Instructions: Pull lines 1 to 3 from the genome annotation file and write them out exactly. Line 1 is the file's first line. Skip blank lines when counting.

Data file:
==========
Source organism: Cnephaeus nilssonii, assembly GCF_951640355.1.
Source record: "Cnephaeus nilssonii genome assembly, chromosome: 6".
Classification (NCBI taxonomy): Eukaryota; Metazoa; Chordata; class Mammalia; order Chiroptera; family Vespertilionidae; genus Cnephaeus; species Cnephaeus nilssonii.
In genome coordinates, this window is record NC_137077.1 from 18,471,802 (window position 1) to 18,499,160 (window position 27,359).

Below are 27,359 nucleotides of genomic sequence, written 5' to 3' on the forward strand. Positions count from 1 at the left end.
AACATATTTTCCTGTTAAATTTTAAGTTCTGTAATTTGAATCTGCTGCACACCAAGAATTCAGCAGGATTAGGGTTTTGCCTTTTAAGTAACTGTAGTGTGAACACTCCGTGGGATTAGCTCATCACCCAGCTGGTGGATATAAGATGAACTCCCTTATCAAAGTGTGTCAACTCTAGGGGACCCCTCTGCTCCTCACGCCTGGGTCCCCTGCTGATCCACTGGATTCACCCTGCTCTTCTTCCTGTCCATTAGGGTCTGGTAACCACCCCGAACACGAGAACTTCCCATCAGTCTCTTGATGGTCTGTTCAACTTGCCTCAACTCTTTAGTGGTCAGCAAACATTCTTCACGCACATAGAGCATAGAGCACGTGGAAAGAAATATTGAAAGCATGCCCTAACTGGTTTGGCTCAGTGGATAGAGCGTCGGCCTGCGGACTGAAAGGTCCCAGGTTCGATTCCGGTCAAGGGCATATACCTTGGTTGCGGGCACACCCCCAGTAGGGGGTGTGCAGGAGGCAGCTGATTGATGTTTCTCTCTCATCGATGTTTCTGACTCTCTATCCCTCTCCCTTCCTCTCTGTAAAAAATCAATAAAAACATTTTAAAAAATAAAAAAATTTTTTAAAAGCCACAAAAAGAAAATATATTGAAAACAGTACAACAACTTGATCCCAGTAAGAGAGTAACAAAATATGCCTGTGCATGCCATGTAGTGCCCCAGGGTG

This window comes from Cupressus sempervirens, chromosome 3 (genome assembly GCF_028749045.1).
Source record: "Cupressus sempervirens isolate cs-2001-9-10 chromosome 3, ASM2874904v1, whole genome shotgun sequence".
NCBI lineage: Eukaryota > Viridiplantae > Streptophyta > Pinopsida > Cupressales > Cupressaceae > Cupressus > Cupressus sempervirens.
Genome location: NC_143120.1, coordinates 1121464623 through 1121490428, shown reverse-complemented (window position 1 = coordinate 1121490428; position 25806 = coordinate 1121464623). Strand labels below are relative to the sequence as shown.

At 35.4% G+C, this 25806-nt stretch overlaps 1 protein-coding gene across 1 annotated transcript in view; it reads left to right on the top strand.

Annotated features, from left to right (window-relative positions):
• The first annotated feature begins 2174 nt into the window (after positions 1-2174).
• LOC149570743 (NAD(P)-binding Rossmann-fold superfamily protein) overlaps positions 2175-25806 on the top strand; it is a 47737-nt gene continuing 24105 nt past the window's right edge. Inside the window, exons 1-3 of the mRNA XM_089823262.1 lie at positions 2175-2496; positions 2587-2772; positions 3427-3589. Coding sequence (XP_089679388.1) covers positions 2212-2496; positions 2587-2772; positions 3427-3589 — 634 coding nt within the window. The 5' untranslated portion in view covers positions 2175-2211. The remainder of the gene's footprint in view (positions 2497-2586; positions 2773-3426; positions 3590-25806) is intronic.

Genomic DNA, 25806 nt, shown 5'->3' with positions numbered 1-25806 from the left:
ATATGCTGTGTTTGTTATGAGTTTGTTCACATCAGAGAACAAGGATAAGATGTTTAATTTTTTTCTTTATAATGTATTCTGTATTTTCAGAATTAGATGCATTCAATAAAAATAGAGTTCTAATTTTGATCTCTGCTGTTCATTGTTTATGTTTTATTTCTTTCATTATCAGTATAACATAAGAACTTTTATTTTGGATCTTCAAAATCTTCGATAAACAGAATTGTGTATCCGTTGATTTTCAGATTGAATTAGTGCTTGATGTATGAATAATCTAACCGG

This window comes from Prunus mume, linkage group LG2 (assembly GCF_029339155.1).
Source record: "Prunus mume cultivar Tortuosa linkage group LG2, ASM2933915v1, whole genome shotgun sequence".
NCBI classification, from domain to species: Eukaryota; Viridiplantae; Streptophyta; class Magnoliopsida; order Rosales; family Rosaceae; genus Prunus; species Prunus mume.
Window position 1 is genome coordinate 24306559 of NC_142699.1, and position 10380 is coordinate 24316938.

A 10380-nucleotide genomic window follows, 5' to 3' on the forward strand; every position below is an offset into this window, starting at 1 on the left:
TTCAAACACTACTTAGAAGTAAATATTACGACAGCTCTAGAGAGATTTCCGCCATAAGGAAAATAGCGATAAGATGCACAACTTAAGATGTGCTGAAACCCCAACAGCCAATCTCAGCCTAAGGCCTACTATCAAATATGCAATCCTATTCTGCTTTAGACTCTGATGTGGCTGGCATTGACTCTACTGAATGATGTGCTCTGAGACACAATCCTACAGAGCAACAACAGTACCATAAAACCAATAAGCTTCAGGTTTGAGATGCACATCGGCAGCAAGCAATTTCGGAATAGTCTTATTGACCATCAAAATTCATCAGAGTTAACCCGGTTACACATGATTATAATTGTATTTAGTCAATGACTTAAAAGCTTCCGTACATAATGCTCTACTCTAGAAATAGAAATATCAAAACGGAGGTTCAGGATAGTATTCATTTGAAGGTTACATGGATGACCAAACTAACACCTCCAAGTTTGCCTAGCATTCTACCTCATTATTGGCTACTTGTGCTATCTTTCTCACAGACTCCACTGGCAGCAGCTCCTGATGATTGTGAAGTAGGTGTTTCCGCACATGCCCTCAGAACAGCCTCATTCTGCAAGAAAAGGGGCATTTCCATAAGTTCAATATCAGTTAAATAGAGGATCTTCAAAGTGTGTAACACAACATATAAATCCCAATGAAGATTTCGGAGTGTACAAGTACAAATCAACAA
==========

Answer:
Source organism: Cnephaeus nilssonii, assembly GCF_951640355.1.
Source record: "Cnephaeus nilssonii genome assembly, chromosome: 6".
Classification (NCBI taxonomy): Eukaryota; Metazoa; Chordata; class Mammalia; order Chiroptera; family Vespertilionidae; genus Cnephaeus; species Cnephaeus nilssonii.